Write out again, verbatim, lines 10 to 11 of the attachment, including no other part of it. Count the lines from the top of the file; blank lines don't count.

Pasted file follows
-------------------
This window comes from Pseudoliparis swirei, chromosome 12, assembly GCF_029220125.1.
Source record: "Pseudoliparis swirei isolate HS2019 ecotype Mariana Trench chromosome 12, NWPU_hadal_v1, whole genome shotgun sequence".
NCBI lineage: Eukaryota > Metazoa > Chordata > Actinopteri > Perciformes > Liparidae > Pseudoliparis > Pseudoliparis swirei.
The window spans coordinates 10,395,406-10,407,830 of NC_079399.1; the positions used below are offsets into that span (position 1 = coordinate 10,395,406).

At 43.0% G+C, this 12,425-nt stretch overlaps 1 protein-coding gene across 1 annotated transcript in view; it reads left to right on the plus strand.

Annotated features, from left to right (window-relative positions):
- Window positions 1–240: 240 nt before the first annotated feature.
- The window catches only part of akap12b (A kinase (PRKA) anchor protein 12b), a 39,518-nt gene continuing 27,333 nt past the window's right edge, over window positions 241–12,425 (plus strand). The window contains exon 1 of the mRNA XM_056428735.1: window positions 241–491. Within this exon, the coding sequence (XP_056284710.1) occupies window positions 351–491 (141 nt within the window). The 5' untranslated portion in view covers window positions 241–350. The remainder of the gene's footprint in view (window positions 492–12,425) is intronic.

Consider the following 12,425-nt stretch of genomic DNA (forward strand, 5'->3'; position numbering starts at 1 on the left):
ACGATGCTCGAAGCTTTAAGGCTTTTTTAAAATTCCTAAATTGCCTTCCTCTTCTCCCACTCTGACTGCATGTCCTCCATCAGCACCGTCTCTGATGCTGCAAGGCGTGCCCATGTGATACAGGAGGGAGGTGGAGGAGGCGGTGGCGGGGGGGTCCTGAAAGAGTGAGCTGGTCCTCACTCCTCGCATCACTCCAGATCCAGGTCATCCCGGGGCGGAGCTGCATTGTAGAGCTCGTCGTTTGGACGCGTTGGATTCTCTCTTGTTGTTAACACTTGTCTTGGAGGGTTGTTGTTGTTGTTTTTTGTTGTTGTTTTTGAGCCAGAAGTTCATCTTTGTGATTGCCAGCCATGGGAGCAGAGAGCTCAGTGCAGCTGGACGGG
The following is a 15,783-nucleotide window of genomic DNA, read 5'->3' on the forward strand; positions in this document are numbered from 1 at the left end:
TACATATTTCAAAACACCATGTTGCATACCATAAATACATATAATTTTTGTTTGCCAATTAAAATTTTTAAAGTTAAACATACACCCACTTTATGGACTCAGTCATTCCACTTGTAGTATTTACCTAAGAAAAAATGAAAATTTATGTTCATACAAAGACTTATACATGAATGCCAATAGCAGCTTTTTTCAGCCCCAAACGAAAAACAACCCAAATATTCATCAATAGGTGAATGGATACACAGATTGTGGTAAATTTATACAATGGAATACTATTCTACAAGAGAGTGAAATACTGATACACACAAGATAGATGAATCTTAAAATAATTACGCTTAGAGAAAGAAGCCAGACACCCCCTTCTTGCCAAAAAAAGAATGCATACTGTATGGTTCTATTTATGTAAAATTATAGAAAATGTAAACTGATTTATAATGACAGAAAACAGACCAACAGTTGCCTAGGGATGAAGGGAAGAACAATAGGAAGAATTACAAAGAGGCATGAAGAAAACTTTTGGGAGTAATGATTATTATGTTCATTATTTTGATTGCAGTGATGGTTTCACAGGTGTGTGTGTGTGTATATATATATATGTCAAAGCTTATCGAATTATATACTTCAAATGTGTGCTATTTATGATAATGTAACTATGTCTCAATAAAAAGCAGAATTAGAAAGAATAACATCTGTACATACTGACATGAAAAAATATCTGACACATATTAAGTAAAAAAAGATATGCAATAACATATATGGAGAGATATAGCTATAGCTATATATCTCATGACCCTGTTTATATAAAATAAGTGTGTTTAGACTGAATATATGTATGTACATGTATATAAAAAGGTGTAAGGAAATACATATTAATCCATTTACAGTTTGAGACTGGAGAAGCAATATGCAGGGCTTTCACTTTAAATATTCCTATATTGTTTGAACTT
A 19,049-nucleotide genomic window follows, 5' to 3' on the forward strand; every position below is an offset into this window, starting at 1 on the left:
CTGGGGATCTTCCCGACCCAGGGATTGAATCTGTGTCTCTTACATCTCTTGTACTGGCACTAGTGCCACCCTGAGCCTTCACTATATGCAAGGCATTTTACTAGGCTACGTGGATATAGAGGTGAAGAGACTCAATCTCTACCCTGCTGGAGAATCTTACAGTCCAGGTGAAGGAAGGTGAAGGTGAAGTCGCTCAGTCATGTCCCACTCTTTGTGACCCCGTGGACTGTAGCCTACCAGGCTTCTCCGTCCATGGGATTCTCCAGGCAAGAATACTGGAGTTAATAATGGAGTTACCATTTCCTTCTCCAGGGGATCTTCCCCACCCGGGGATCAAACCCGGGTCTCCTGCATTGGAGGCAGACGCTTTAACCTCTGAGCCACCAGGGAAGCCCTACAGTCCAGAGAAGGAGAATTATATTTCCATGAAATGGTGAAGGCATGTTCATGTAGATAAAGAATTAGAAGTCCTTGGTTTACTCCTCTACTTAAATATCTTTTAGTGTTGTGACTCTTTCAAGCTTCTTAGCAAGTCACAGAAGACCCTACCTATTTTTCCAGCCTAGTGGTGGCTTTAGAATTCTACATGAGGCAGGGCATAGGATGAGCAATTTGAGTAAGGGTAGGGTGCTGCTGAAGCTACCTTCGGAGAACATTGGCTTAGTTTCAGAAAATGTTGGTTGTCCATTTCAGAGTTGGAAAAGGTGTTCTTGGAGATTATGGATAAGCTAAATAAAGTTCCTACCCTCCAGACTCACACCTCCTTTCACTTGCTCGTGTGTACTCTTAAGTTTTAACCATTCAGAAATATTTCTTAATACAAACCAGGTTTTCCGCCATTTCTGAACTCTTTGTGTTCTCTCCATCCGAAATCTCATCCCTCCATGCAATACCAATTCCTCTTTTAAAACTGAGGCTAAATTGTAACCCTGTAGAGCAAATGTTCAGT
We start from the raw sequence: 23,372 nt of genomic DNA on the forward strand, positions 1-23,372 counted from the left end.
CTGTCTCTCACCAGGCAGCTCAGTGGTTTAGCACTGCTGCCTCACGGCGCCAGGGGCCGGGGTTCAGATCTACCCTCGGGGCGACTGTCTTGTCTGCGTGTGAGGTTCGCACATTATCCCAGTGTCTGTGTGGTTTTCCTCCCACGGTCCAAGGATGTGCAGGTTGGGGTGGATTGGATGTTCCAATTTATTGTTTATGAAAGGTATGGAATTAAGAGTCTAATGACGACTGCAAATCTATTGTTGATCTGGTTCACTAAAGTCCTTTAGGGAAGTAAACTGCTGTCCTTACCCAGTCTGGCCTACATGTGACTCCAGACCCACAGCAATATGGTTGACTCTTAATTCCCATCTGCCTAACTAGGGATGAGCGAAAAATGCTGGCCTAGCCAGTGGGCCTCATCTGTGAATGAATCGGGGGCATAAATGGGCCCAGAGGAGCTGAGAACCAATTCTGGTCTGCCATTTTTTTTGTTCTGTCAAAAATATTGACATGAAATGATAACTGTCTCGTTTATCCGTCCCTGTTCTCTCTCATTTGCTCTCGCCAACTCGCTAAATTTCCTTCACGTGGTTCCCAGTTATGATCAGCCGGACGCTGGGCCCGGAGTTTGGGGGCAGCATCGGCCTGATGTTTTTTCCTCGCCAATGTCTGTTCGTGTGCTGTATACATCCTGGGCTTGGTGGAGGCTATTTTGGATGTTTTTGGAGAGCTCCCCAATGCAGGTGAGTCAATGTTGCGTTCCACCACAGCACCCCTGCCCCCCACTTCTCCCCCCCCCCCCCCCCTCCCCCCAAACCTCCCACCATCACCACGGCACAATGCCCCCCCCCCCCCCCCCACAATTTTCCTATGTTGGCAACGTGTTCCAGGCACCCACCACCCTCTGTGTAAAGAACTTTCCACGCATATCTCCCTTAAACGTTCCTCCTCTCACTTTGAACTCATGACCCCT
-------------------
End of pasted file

ACGATGCTCGAAGCTTTAAGGCTTTTTTAAAATTCCTAAATTGCCTTCCTCTTCTCCCACTCTGACTGCATGTCCTCCATCAGCACCGTCTCTGATGCTGCAAGGCGTGCCCATGTGATACAGGAGGGAGGTGGAGGAGGCGGTGGCGGGGGGGTCCTGAAAGAGTGAGCTGGTCCTCACTCCTCGCATCACTCCAGATCCAGGTCATCCCGGGGCGGAGCTGCATTGTAGAGCTCGTCGTTTGGACGCGTTGGATTCTCTCTTGTTGTTAACACTTGTCTTGGAGGGTTGTTGTTGTTGTTTTTTGTTGTTGTTTTTGAGCCAGAAGTTCATCTTTGTGATTGCCAGCCATGGGAGCAGAGAGCTCAGTGCAGCTGGACGGG
The following is a 15,783-nucleotide window of genomic DNA, read 5'->3' on the forward strand; positions in this document are numbered from 1 at the left end: